For the first time in four years, the list for the world’s top-earning athletes dropped according to the 2020 Forbes ranking as the coronavirus wreaked havoc on sports and canceled or postponed many marquee events for the first time since World War II.
The 100 highest-paid athletes earned a combined $3.6 billion this year, which is 9% below 2019 and the first decline since 2016, when boxers Floyd Mayweather and Manny Pacquiao skewed the results with a $400 million payout from their May 2015 “Fight of the Century” pay-per-view bout.
Roger Federer takes the top spot for the first time, with $106 million of pre-tax earnings, edging past Cristiano Ronaldo and Lionel Messi, who have swapped the No. 1 spot in three of the past four years. The two soccer icons earned a combined $209 million during the past 12 months, a $28 million drop from 2019, due to salary reductions at many European soccer clubs when league play was halted in March.
Federer, who has the best endorsement portfolio in sports, is just the ninth athlete to have landed in the top spot since 1990, the first year Forbes began tracking athletes’ earnings.
He is also the first tennis player in the 30-year history to land at No. 1 after drawing $100 million off the court, thanks to deals with Uniqlo, Credit Suisse and Mercedes-Benz and 10 other partners. Ronaldo earned $45 million from Nike, Altice, Herbalife and his own CR7 brand, while Messi pulled in $32 million from Adidas, MasterCard and PepsiCo.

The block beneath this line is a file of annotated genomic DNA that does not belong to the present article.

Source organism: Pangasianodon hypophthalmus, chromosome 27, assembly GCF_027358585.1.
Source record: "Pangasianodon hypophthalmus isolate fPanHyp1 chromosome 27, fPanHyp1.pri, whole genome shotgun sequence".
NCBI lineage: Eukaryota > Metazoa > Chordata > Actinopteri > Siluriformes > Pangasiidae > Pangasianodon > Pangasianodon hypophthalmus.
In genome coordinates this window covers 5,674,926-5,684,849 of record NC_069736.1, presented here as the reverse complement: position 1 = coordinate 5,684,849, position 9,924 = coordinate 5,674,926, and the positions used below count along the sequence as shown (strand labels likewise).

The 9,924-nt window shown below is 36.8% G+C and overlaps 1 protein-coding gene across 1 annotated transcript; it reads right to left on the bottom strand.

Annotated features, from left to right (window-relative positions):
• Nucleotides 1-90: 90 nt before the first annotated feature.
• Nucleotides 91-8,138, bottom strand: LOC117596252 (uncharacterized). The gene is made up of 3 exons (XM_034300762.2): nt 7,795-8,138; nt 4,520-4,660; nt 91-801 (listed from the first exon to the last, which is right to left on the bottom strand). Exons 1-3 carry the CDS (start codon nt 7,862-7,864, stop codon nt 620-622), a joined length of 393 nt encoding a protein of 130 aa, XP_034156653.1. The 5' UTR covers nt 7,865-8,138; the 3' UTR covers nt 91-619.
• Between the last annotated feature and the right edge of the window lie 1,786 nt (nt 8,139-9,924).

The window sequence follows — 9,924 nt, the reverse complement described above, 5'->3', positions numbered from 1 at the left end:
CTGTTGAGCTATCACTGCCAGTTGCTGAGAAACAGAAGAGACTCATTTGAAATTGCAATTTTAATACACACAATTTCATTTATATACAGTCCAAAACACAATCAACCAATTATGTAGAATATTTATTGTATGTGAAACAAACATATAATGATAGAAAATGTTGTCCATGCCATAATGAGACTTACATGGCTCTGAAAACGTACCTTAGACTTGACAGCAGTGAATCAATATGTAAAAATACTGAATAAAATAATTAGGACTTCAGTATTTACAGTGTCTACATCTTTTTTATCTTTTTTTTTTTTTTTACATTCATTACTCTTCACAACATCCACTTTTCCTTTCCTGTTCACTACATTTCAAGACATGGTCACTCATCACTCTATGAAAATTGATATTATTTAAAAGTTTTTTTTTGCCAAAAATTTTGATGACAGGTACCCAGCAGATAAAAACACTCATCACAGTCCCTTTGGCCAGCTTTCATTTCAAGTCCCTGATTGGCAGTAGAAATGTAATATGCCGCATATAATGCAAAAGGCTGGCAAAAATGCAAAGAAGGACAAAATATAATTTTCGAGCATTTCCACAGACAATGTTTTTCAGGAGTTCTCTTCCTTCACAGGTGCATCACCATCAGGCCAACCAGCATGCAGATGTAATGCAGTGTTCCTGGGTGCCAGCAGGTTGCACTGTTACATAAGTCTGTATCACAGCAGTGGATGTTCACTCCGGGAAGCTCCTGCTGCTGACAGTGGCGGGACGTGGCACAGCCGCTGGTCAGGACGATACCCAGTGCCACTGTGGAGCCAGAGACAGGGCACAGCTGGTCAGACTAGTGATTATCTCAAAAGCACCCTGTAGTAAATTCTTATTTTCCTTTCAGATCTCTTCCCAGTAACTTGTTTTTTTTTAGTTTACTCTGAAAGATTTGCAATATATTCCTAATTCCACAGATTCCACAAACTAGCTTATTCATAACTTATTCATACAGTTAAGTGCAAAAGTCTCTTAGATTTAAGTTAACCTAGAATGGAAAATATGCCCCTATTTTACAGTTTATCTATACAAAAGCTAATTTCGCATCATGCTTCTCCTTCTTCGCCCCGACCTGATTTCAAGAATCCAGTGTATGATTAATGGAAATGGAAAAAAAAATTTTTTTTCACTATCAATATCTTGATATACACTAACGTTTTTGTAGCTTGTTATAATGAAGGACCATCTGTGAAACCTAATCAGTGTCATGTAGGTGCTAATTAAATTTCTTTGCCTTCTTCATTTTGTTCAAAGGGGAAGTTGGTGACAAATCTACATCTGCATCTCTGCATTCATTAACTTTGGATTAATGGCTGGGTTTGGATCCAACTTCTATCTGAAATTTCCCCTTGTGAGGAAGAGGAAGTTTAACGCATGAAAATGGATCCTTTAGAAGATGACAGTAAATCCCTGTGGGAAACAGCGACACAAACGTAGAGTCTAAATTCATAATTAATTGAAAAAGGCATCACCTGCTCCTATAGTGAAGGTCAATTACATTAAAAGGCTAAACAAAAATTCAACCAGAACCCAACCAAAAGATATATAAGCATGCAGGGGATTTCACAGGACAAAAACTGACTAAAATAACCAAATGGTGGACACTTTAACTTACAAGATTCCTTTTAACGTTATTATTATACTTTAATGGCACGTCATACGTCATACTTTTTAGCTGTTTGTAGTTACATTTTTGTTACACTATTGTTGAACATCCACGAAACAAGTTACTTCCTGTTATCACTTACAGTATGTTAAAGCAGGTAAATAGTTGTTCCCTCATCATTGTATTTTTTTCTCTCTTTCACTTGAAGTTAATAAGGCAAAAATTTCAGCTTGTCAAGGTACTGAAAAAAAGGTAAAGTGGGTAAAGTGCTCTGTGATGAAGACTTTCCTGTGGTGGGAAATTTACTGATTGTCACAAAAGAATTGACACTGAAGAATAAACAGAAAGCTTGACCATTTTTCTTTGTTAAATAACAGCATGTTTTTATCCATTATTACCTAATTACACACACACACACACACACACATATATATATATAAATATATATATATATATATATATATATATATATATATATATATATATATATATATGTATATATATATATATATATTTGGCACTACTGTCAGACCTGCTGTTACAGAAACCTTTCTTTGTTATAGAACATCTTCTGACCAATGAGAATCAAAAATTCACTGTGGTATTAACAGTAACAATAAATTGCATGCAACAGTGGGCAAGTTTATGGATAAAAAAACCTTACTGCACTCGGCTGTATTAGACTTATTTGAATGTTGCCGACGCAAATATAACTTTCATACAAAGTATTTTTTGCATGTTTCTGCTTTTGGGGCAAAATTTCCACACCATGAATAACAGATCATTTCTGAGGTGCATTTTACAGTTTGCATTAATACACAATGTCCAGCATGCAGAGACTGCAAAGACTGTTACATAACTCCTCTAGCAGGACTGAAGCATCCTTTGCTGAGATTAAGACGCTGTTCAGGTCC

Athletes from 21 countries and 10 sports make the final cut this year, as do two women: Naomi Osaka and Serena Williams the first time more than one woman has made the ranks since 2016, when Williams appeared with Maria Sharapova.
Osaka, who earned $3.4 million in tournament pay, is another dream endorser, collecting $34 million from brands including Nike, Nissan Motor and Procter & Gamble. No female athlete from any other sport besides tennis has ever made this elite rank.
While more NBA players make the list than any other sport, NFL players had the best year as a group thanks to the season’s late-summer start that has left them unaffected by the pandemic. Altogether 31 football stars made the cut, up from 19 a year ago. In contrast, MLB players were the hardest hit following the postponement of Opening Day in March: only one professional baseball player, Los Angeles Dodgers pitcher Clayton Kershaw, made the cut, down from 15 in 2019.
With Nascar and German soccer the only major sports leagues back in action so far, the earnings downturn is likely to extend for another ranking season.
- Roger Federer is the world’s highest-paid athlete for the first time, thanks to an unmatched portfolio of lucrative endorsement deals.
- The biggest prize in his stable is Japanese apparel brand Uniqlo, which locked him up in 2018 under a 10-year, $300 million deal.
- Federer has won $130 million in prize money in his career, but the total is dwarfed by his off-court earnings from appearances and endorsements.
- The greatest men’s tennis player of all time briefly returned to the No. 1 ranking in 2018, becoming the oldest man by more than three years to do it.
- His eponymous foundation has raised more than $50 million and educated 1.5 million children in Africa since its launch.